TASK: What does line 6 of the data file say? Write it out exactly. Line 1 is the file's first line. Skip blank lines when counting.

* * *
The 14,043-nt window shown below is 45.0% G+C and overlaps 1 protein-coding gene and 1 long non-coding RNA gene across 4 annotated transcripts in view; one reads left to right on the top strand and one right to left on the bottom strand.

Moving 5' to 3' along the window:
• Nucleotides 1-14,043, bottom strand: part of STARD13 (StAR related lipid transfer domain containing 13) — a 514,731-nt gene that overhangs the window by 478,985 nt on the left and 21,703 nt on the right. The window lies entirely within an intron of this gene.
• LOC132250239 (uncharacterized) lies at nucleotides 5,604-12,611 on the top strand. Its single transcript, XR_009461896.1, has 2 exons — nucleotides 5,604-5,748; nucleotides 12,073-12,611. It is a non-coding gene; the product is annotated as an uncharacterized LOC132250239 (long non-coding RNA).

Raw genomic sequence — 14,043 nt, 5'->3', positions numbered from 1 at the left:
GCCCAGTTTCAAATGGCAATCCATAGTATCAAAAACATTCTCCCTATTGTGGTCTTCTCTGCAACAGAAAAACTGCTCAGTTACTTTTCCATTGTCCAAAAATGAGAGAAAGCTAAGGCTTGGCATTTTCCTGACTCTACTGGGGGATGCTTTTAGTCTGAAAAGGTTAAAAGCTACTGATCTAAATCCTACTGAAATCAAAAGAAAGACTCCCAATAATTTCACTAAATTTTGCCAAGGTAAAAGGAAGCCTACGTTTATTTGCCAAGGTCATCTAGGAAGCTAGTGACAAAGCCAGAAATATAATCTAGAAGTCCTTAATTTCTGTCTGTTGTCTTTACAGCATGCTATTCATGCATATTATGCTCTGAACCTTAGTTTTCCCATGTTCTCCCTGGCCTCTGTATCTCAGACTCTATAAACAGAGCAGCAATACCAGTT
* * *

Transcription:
GCCCAGTTTCAAATGGCAATCCATAGTATCAAAAACATTCTCCCTATTGTGGTCTTCTCTGCAACAGAAAAACTGCTCAGTTACTTTTCCATTGTCCAAAAATGAGAGAAAGCTAAGGCTTGGCATTTTCCTGACTCTACTGGGGGATGCTTTTAGTCTGAAAAGGTTAAAAGCTACTGATCTAAATCCTACTGAAATCAAAAGAAAGACTCCCAATAATTTCACTAAATTTTGCCAAGGTAAAAGGAAGCCTACGTTTATTTGCCAAGGTCATCTAGGAAGCTAGTGACAAAGCCAGAAATATAATCTAGAAGTCCTTAATTTCTGTCTGTTGTCTTTACAGCATGCTATTCATGCATATTATGCTCTGAACCTTAGTTTTCCCATGTTCTCCCTGGCCTCTGTATCTCAGACTCTATAAACAGAGCAGCAATACCAGTT